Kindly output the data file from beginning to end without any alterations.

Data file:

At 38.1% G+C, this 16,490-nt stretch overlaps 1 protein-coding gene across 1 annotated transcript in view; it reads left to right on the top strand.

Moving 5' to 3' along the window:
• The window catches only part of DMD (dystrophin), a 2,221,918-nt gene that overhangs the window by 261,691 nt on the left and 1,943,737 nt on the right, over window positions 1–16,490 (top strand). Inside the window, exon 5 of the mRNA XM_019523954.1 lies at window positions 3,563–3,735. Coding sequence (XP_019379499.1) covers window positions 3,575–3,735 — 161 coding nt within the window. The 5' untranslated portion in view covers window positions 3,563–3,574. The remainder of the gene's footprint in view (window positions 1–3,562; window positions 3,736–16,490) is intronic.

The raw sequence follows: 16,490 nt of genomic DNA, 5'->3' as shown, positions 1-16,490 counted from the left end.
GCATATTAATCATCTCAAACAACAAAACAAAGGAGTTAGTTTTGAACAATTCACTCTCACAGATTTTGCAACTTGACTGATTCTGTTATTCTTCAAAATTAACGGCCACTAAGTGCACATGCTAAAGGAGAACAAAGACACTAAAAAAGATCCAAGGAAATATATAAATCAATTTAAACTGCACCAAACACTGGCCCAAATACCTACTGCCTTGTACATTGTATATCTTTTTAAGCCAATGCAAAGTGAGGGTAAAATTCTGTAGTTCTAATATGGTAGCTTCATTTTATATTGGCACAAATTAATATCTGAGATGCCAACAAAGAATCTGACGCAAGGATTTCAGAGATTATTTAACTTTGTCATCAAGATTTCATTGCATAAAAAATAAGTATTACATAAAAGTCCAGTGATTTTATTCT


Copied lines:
At 38.1% G+C, this 16,490-nt stretch overlaps 1 protein-coding gene across 1 annotated transcript in view; it reads left to right on the top strand.

Moving 5' to 3' along the window:
• The window catches only part of DMD (dystrophin), a 2,221,918-nt gene that overhangs the window by 261,691 nt on the left and 1,943,737 nt on the right, over window positions 1–16,490 (top strand). Inside the window, exon 5 of the mRNA XM_019523954.1 lies at window positions 3,563–3,735. Coding sequence (XP_019379499.1) covers window positions 3,575–3,735 — 161 coding nt within the window. The 5' untranslated portion in view covers window positions 3,563–3,574. The remainder of the gene's footprint in view (window positions 1–3,562; window positions 3,736–16,490) is intronic.

The raw sequence follows: 16,490 nt of genomic DNA, 5'->3' as shown, positions 1-16,490 counted from the left end.
GCATATTAATCATCTCAAACAACAAAACAAAGGAGTTAGTTTTGAACAATTCACTCTCACAGATTTTGCAACTTGACTGATTCTGTTATTCTTCAAAATTAACGGCCACTAAGTGCACATGCTAAAGGAGAACAAAGACACTAAAAAAGATCCAAGGAAATATATAAATCAATTTAAACTGCACCAAACACTGGCCCAAATACCTACTGCCTTGTACATTGTATATCTTTTTAAGCCAATGCAAAGTGAGGGTAAAATTCTGTAGTTCTAATATGGTAGCTTCATTTTATATTGGCACAAATTAATATCTGAGATGCCAACAAAGAATCTGACGCAAGGATTTCAGAGATTATTTAACTTTGTCATCAAGATTTCATTGCATAAAAAATAAGTATTACATAAAAGTCCAGTGATTTTATTCT